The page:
Date: Fri, 21 Jul 1995 09:08:51 PDT

From: tom creswell creswell[AT SYMBOL GOES HERE]CROWN.NET

Subject: Re: "at the end of the day"


But seriously, it seems obvious, especially in the later responses to your message,

that "at the end of the day" has become, like earlier "finalize," "contact," and more

recent "bottom line," what in an ironic mimicking of its own sense was called a

"buzz word"--a term popular, even a book title, in the 70's. Like all such ex=

presions, "buzz word" seems not so frequently used as sit once was.

It is interesting to note that, like the other examples I list above, "at the end of the

day" has long been a part of the language but has suddenly become for whatever

reason an expression by use of which you demonstrate that you are "with it."

Tom Creswell

---------------Original Message---------------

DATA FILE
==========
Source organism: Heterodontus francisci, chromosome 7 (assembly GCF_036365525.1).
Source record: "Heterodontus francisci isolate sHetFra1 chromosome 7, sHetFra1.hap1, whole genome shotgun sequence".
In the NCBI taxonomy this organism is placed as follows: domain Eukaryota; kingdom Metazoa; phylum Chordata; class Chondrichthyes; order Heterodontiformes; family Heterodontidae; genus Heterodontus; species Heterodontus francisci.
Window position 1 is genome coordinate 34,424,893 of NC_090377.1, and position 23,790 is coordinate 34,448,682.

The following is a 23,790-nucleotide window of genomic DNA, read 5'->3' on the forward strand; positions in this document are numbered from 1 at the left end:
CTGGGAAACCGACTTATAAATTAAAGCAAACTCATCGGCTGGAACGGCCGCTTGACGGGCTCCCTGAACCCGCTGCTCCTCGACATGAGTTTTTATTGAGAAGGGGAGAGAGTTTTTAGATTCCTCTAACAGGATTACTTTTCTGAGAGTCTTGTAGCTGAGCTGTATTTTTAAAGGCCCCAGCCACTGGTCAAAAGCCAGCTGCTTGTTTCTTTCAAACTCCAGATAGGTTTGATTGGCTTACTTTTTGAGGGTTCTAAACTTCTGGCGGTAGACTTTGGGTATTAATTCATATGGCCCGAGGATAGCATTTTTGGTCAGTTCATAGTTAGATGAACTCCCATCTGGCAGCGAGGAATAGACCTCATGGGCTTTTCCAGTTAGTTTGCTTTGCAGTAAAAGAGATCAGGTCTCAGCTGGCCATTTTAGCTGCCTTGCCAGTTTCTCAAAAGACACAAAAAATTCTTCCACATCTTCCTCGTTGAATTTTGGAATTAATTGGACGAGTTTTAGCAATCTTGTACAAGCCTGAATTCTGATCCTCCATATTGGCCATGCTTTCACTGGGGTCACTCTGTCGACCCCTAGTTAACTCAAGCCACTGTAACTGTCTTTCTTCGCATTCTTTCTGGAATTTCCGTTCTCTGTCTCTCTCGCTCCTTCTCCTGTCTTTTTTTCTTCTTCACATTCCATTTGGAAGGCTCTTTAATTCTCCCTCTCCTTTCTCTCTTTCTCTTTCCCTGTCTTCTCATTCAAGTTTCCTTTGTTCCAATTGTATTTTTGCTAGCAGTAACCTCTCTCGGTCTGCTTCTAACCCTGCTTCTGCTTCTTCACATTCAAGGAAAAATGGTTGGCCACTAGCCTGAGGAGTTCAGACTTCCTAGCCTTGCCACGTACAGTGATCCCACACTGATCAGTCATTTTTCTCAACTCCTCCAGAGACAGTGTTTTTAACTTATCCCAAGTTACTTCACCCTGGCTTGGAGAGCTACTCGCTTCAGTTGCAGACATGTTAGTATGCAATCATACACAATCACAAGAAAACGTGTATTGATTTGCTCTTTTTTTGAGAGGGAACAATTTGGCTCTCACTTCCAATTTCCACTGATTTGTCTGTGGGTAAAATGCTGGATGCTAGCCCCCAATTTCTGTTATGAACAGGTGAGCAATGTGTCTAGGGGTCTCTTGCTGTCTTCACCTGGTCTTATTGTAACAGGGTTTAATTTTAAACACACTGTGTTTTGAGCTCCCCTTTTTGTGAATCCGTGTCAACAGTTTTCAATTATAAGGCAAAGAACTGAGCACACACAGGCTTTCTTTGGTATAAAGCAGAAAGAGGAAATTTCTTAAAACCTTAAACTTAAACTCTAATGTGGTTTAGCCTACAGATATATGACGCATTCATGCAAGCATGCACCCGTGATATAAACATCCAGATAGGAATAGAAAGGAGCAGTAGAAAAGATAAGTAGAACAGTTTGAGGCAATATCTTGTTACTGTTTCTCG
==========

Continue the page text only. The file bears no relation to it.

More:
A Capitol Bureau reporter for the St Petersburg (Florida) Times wants to know

why "at the end of the day" has become a popular spin phrase in politics (and

else where). He has searched leading newspapers and finds more than double

the citations from 1991 to 1994. I said I'd ask around and see what y'all

have to say about it.

I will report back to him, but if any of you care to get in touch directly,

he's Bill Moss and his number is 904-224-7263.

Thanks - Allan Metcalf AAllan[AT SYMBOL GOES HERE]

----------End of Original Message----------